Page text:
It’s strange that the ad lists kidney benefits and heart health while WebMD warns of possible negative side effects in both cases.
I find the whole thing very discouraging because naïve Americans are spending enough money on these products to pay for the development and placement of these ads, production and distribution of the product, company administration, plus company profits. This applies to the example above plus all the other get-rich-quick and get-well-quick products on the market. At one time hucksters rode into town in horse drawn wagons selling their cure-all snake oil. Now they take out newspaper and radio ads, and people seem to be falling for it over and over.
Friday, January 19, 2018
A few days ago, my wife read a news story about the “raw water” movement in California. It sounded outrageous, especially with the NBC headline: “‘Raw water’ sound good to you? Then maybe diarrhea does, too.” Untreated water may contain various harmful bacteria, farm runoff and other chemicals “that can cause long-term health effects, such as kidney and liver damage, nervous system disorders and birth defects.” As people around the world crave clean drinking water, some Americans think it’s trendy to go back to nature.
I put it aside until I saw this CBS story about teens daring each other to eat laundry detergent. That makes an interesting comparison to adults following every food trend that comes along.
First a brief summary of the detergent story – the latest social media fad is teens daring each other to put poisonous detergent pods in their mouths. It’s called the "Tide Pod Challenge." Those are the same pods government agencies have been recommending parents be very careful about buying, because toddlers and seniors with dementia mistake the colorful pods for candy. Ten deaths have been reported. Teens have no excuse and most know better, but at that age peer pressure is a powerful force.
The raw water story inspired me to look for other food trends. What a surprise! The search results for “2018 food trends” listed pages of sites. I chose just a few to see what they held and soon I came to understand that what adults put in their mouths is often influenced by peer pressure as well – even if they too should know better.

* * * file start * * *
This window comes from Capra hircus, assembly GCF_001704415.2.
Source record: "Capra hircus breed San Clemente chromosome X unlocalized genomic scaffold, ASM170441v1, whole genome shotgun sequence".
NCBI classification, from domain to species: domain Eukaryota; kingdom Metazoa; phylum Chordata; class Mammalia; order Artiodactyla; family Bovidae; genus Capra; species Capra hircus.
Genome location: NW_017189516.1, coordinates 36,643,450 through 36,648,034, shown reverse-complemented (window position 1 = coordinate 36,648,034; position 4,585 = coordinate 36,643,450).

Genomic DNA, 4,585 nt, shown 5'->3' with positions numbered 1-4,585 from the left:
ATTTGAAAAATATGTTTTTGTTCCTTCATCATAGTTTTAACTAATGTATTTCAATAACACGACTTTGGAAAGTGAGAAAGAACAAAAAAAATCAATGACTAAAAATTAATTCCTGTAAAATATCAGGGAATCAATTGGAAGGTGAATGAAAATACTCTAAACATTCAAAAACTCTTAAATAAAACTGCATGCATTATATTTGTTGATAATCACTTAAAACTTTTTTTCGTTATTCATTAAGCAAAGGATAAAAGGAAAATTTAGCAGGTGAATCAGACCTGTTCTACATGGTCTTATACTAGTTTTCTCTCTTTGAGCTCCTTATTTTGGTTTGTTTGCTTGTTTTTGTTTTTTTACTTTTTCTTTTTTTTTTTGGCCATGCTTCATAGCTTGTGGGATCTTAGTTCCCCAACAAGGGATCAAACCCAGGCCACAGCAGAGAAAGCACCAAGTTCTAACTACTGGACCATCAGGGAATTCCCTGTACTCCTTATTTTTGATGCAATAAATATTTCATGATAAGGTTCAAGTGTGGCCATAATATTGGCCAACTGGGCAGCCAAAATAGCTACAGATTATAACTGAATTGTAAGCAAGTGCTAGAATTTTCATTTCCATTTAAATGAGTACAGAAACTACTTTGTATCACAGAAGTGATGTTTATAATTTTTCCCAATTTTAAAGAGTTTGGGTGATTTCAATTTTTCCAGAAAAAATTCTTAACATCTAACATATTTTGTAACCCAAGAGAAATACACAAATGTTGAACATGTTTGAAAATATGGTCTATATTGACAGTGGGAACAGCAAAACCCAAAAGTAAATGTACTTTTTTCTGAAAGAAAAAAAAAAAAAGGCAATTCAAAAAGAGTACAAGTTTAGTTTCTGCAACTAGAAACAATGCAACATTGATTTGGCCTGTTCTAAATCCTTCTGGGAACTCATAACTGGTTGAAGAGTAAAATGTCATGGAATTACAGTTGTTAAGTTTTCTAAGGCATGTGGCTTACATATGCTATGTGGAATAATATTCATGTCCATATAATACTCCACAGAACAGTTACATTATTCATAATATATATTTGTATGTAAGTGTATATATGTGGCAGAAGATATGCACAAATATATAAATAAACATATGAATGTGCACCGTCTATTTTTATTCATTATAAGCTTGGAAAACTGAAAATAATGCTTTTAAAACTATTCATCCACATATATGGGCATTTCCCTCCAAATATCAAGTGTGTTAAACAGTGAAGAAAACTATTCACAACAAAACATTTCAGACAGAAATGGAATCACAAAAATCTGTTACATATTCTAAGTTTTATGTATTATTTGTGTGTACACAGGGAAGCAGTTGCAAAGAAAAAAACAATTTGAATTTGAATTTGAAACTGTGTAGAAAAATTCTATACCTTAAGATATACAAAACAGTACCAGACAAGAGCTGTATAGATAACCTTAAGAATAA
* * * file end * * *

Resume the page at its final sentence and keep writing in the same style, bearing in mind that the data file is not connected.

The first one I scanned asked: “Always looking to be ahead of the curve when it comes to food trends?” (Talk about pretentious!) “The National Restaurant Association compiled the data by surveying 700 American Culinary Federation members earlier this year and asking them to rate over 100 items as 2018’s predicted ‘hot trend,’ ‘yesterday’s news,’ or ‘perennial favorite,’ respectively.” Well, who would want their friends to find out that their food choices were so last year? This is ridiculous on its face – hot trends, an American Culinary Federation?
But there was more. Another site informed me: “In recent years, quinoa, sorghum, teff and buckwheat have been the ‘superfoods’ of choice, but times are changing and other foods are taking the spotlight thanks to their spot-on nutritional content.” The superfoods of last year are being replaced by the latest food trends that “may include nut oils, maqui berries, chaga mushrooms and tiger nuts.” Later in the story appears a picture of two cartons of hemp milk, one labeled as a superfood, the other contains Omega 3 – 6, vitamin B12, vitamin D, and is gluten free, soy free, and carrageenan free, carrageenan, derived from seaweed is used for its gelling, thickening, and stabilizing properties. Apparently we should avoid it like the plague! You won’t find any of that stuff in a superfood, no matter how natural the seaweed is!